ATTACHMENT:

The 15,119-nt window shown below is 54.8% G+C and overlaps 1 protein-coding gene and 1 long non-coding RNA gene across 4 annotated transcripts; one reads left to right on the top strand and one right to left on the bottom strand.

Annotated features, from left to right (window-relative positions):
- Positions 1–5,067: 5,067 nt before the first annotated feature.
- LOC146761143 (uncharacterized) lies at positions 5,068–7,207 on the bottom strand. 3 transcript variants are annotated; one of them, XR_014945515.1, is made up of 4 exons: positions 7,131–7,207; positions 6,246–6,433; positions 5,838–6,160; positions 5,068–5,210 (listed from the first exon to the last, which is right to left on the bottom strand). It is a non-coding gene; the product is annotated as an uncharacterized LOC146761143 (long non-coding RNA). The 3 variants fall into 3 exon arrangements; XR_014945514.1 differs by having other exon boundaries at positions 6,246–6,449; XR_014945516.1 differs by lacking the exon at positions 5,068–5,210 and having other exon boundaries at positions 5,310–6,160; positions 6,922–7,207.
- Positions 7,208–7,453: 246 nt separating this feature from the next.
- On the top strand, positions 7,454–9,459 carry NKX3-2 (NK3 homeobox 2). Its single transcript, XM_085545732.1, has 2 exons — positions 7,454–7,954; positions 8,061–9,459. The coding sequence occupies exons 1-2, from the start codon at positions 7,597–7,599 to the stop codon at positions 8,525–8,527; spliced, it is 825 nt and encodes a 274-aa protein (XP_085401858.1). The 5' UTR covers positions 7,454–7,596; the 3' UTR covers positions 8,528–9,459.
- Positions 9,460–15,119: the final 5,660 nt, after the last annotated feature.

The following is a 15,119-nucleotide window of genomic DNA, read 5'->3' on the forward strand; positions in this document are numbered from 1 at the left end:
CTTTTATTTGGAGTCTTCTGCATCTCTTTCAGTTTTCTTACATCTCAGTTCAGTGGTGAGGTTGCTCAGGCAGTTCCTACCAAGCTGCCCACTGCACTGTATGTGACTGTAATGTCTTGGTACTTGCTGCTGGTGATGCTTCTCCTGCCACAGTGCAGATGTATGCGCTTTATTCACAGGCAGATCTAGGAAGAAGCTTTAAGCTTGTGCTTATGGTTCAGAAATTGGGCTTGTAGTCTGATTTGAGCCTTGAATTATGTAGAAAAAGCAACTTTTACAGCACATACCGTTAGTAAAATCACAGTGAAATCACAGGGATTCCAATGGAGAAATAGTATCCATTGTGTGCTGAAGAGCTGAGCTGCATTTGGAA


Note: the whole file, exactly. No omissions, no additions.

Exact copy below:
The 15,119-nt window shown below is 54.8% G+C and overlaps 1 protein-coding gene and 1 long non-coding RNA gene across 4 annotated transcripts; one reads left to right on the top strand and one right to left on the bottom strand.

Annotated features, from left to right (window-relative positions):
- Positions 1–5,067: 5,067 nt before the first annotated feature.
- LOC146761143 (uncharacterized) lies at positions 5,068–7,207 on the bottom strand. 3 transcript variants are annotated; one of them, XR_014945515.1, is made up of 4 exons: positions 7,131–7,207; positions 6,246–6,433; positions 5,838–6,160; positions 5,068–5,210 (listed from the first exon to the last, which is right to left on the bottom strand). It is a non-coding gene; the product is annotated as an uncharacterized LOC146761143 (long non-coding RNA). The 3 variants fall into 3 exon arrangements; XR_014945514.1 differs by having other exon boundaries at positions 6,246–6,449; XR_014945516.1 differs by lacking the exon at positions 5,068–5,210 and having other exon boundaries at positions 5,310–6,160; positions 6,922–7,207.
- Positions 7,208–7,453: 246 nt separating this feature from the next.
- On the top strand, positions 7,454–9,459 carry NKX3-2 (NK3 homeobox 2). Its single transcript, XM_085545732.1, has 2 exons — positions 7,454–7,954; positions 8,061–9,459. The coding sequence occupies exons 1-2, from the start codon at positions 7,597–7,599 to the stop codon at positions 8,525–8,527; spliced, it is 825 nt and encodes a 274-aa protein (XP_085401858.1). The 5' UTR covers positions 7,454–7,596; the 3' UTR covers positions 8,528–9,459.
- Positions 9,460–15,119: the final 5,660 nt, after the last annotated feature.

The following is a 15,119-nucleotide window of genomic DNA, read 5'->3' on the forward strand; positions in this document are numbered from 1 at the left end:
CTTTTATTTGGAGTCTTCTGCATCTCTTTCAGTTTTCTTACATCTCAGTTCAGTGGTGAGGTTGCTCAGGCAGTTCCTACCAAGCTGCCCACTGCACTGTATGTGACTGTAATGTCTTGGTACTTGCTGCTGGTGATGCTTCTCCTGCCACAGTGCAGATGTATGCGCTTTATTCACAGGCAGATCTAGGAAGAAGCTTTAAGCTTGTGCTTATGGTTCAGAAATTGGGCTTGTAGTCTGATTTGAGCCTTGAATTATGTAGAAAAAGCAACTTTTACAGCACATACCGTTAGTAAAATCACAGTGAAATCACAGGGATTCCAATGGAGAAATAGTATCCATTGTGTGCTGAAGAGCTGAGCTGCATTTGGAA